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dc.contributor.advisorShenk, Thomas Een_US
dc.contributor.authorFan, Yihaoen_US
dc.contributor.otherMolecular Biology Departmenten_US
dc.description.abstractIn 1998, the World Health Organization defined five risk factors for Metabolic Syndrome (MS), including obesity, high serum triglyceride levels, low serum high-density lipoprotein (HDL) cholesterol levels, hypertension, and increased fasting blood glucose levels. MS contributes tremendously to diabetes, stroke, cardiovascular disease, infertility, cancer, liver disease, and cerebrovascular disease. Aberrant central carbon and lipid/fatty acid metabolism underlies MS, and it has become evident that some viruses substantially alter metabolic homeostasis of their host cells, potentially deranging lipid metabolism and contributing to MS. However, the details of how viral infections alter the lipid metabolic network are poorly described. Recent studies showed that human cytomegalovirus (HCMV), a member of the a-herpes virus family, can up-regulate metabolic fluxes into glycolysis, pyrimidine and fatty acid biosynthesis. Our work will explore the potential link between adenovirus infection and MS. HAdV-5 has been shown to cause obesity in animal models and HAdV-36 has been associated with obesity in humans. In twins discordant for infection with HAdV-36, the infected twins were heavier and fatter than their cotwins. Thus, it is of great interest to study adenovirus infection as a link to changes in lipid and fatty acid metabolism. There are currently 52 identified serotypes of human adenovirus, grouped into six categories (A through F). HAdV-5 is a group C virus and was first isolated and cultured from adenoid tissue in 1953. Adenoviruses are common causative agents of upper respiratory illnesses, while they are associated with more serious clinical syndromes in the gastrointestinal tract. It is a non-enveloped virus with an icosahedral structure and a fiber at each vertex. A double-stranded DNA of about 36 kilobases in size resides inside the capsid. HAdV-5 has been widely applied to human gene therapy as a vector for gene transfer, mainly because it can easily infect different human cells and can be produced in large quantities. Following the precedent established by the comprehensive earlier metabolomic studies on HCMV, the potential role of adenovirus in metabolic diseases can be investigated and novel therapeutic targets in patients with clinical adenovirus infection can be tested. Although it is generally acknowledged that virion membrane construction results in the perturbation of lipid metabolism, the complete picture behind the changes has not been explained. Because there's no structural lipid component of the adenovirus virion, it doesn't require making new or modifying existing membrane to assemble the virus. This study seeks to better understand a potential role for adenovirus in infectious MS and discover novel therapeutic targets for the virus. The first aim of this thesis work was to characterize the metabolic alterations in core metabolism during infection with HAdV-5. A comprehensive metabolomic map was derived by measuring the relative and absolute pool sizes of intracellular metabolites. The dynamics of locally altered pathways, e.g. glycolysis, TCA cycle, and pentose phosphate pathway, was quantified by isotopic labeling and fluxomic analysis. These metabolic pathways were significantly altered during infection. Especially, glycolysis was reprogrammed as a result of NAD+ depletion. The second aim was to focus on the adenovirus-altered lipid metabolism, in two models, HAdV-5 and HAdV-36. Comparative metabolic profiling, followed by high-resolution lipidomic analysis was implemented to characterize the changes in metabolism during both viral infections. Cellular metabolic enzymes involved in the lipid biosynthesis pathway were also probed to shed lights on the mechanistic side. The infected cell's lipidome was markedly changed, caused at least in part by the virus driving cell cycle progression.en_US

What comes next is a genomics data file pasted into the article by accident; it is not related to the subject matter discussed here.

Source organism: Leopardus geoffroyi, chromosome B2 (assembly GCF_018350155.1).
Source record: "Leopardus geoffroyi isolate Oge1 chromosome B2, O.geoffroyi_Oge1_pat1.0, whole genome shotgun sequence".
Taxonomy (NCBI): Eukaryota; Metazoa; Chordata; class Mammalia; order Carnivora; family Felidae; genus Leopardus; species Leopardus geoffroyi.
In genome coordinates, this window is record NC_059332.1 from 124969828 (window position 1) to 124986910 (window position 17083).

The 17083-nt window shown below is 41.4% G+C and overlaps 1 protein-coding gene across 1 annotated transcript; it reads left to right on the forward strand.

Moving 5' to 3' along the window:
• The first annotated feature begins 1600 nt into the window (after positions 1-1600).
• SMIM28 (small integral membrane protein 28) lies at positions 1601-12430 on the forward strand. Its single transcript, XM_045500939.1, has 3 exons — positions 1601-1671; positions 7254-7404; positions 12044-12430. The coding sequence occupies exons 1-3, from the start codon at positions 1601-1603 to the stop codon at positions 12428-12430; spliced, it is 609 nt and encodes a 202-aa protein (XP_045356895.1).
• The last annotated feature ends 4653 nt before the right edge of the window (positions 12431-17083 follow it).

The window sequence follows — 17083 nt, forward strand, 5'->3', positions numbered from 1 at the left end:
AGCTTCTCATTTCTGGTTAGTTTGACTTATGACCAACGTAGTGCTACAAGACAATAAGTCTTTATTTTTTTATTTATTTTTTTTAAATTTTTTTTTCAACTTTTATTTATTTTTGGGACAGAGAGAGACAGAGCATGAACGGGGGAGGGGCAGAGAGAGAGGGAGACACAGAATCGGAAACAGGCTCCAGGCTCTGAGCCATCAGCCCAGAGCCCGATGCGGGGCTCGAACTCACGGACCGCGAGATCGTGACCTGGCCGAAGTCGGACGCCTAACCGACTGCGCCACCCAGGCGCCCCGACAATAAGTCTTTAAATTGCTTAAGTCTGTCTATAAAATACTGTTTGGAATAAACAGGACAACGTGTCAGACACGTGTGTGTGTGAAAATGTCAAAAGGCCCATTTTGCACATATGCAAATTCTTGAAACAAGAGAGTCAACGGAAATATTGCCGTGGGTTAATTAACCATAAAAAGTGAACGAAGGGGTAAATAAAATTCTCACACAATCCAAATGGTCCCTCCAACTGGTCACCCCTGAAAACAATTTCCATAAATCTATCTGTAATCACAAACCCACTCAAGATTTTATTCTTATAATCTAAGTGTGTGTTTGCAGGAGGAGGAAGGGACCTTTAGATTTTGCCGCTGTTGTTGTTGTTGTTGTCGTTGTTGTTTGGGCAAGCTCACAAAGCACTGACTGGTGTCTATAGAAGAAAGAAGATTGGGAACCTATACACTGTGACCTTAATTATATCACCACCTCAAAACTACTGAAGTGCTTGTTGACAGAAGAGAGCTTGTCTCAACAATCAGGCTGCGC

dc.publisherPrinceton, NJ : Princeton Universityen_US
dc.relation.isformatofThe Mudd Manuscript Library retains one bound copy of each dissertation. Search for these copies in the <a href=> library's main catalog </a>en_US
dc.typeAcademic dissertations (Ph.D.)en_US
Appears in Collections:Molecular Biology

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